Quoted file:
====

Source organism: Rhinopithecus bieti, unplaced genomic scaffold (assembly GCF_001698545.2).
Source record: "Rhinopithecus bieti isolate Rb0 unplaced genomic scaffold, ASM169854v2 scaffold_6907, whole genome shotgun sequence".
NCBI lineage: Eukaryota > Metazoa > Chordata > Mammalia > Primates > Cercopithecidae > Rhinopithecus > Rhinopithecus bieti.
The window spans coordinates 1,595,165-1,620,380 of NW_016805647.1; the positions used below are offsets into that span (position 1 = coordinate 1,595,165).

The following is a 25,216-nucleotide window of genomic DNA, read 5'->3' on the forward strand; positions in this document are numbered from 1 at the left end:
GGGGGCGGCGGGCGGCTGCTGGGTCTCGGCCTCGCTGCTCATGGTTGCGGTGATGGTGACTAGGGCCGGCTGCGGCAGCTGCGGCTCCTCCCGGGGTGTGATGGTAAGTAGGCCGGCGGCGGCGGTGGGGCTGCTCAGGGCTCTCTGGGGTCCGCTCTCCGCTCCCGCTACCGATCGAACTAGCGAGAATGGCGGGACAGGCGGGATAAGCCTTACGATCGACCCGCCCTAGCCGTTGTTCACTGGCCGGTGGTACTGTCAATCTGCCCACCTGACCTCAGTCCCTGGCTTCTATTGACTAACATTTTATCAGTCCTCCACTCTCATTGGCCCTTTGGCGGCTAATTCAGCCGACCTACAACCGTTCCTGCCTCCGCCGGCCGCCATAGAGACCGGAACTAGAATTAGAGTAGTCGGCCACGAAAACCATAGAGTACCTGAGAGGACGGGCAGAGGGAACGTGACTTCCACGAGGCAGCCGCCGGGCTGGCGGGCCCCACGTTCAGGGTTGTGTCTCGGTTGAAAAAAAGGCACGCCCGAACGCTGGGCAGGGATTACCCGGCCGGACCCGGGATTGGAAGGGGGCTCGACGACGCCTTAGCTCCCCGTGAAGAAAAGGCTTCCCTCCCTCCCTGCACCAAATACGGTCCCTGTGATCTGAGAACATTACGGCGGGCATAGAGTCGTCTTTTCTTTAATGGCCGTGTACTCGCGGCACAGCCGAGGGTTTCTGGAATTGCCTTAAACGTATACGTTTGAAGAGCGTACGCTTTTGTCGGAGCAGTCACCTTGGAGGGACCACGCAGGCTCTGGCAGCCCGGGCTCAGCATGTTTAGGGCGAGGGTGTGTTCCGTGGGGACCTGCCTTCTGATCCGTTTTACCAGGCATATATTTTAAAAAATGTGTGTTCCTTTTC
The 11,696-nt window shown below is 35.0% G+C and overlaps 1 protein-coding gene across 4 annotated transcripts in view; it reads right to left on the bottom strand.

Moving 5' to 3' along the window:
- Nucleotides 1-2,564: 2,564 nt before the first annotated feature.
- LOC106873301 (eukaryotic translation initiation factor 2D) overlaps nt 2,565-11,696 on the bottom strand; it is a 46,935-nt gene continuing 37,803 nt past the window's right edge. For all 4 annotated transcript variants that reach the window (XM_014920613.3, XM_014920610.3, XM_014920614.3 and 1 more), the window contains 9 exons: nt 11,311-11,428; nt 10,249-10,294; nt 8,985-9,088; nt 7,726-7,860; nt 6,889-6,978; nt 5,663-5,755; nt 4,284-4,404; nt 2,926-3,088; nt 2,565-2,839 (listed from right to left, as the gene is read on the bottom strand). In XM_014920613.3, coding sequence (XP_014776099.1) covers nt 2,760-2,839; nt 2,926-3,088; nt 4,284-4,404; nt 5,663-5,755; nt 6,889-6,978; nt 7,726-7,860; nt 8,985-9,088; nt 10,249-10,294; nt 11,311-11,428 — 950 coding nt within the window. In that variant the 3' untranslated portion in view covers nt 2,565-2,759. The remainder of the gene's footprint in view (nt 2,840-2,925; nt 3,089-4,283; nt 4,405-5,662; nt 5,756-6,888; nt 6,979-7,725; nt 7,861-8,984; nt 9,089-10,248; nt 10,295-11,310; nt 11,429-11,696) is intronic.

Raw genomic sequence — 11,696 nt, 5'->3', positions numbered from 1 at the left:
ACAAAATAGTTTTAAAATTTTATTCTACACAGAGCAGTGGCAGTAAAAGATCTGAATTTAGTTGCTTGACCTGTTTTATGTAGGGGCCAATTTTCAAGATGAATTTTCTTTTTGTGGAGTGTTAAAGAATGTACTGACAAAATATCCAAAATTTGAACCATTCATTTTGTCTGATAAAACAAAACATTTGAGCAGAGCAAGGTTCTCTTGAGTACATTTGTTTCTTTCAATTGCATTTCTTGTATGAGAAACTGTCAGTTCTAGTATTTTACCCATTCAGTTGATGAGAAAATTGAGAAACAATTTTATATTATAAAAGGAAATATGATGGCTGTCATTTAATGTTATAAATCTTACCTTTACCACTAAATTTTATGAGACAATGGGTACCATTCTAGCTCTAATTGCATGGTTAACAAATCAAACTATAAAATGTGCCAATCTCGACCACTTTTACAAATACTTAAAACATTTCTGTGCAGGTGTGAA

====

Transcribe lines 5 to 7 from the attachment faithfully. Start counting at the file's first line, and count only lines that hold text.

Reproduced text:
The following is a 25,216-nucleotide window of genomic DNA, read 5'->3' on the forward strand; positions in this document are numbered from 1 at the left end:
GGGGGCGGCGGGCGGCTGCTGGGTCTCGGCCTCGCTGCTCATGGTTGCGGTGATGGTGACTAGGGCCGGCTGCGGCAGCTGCGGCTCCTCCCGGGGTGTGATGGTAAGTAGGCCGGCGGCGGCGGTGGGGCTGCTCAGGGCTCTCTGGGGTCCGCTCTCCGCTCCCGCTACCGATCGAACTAGCGAGAATGGCGGGACAGGCGGGATAAGCCTTACGATCGACCCGCCCTAGCCGTTGTTCACTGGCCGGTGGTACTGTCAATCTGCCCACCTGACCTCAGTCCCTGGCTTCTATTGACTAACATTTTATCAGTCCTCCACTCTCATTGGCCCTTTGGCGGCTAATTCAGCCGACCTACAACCGTTCCTGCCTCCGCCGGCCGCCATAGAGACCGGAACTAGAATTAGAGTAGTCGGCCACGAAAACCATAGAGTACCTGAGAGGACGGGCAGAGGGAACGTGACTTCCACGAGGCAGCCGCCGGGCTGGCGGGCCCCACGTTCAGGGTTGTGTCTCGGTTGAAAAAAAGGCACGCCCGAACGCTGGGCAGGGATTACCCGGCCGGACCCGGGATTGGAAGGGGGCTCGACGACGCCTTAGCTCCCCGTGAAGAAAAGGCTTCCCTCCCTCCCTGCACCAAATACGGTCCCTGTGATCTGAGAACATTACGGCGGGCATAGAGTCGTCTTTTCTTTAATGGCCGTGTACTCGCGGCACAGCCGAGGGTTTCTGGAATTGCCTTAAACGTATACGTTTGAAGAGCGTACGCTTTTGTCGGAGCAGTCACCTTGGAGGGACCACGCAGGCTCTGGCAGCCCGGGCTCAGCATGTTTAGGGCGAGGGTGTGTTCCGTGGGGACCTGCCTTCTGATCCGTTTTACCAGGCATATATTTTAAAAAATGTGTGTTCCTTTTC
The 11,696-nt window shown below is 35.0% G+C and overlaps 1 protein-coding gene across 4 annotated transcripts in view; it reads right to left on the bottom strand.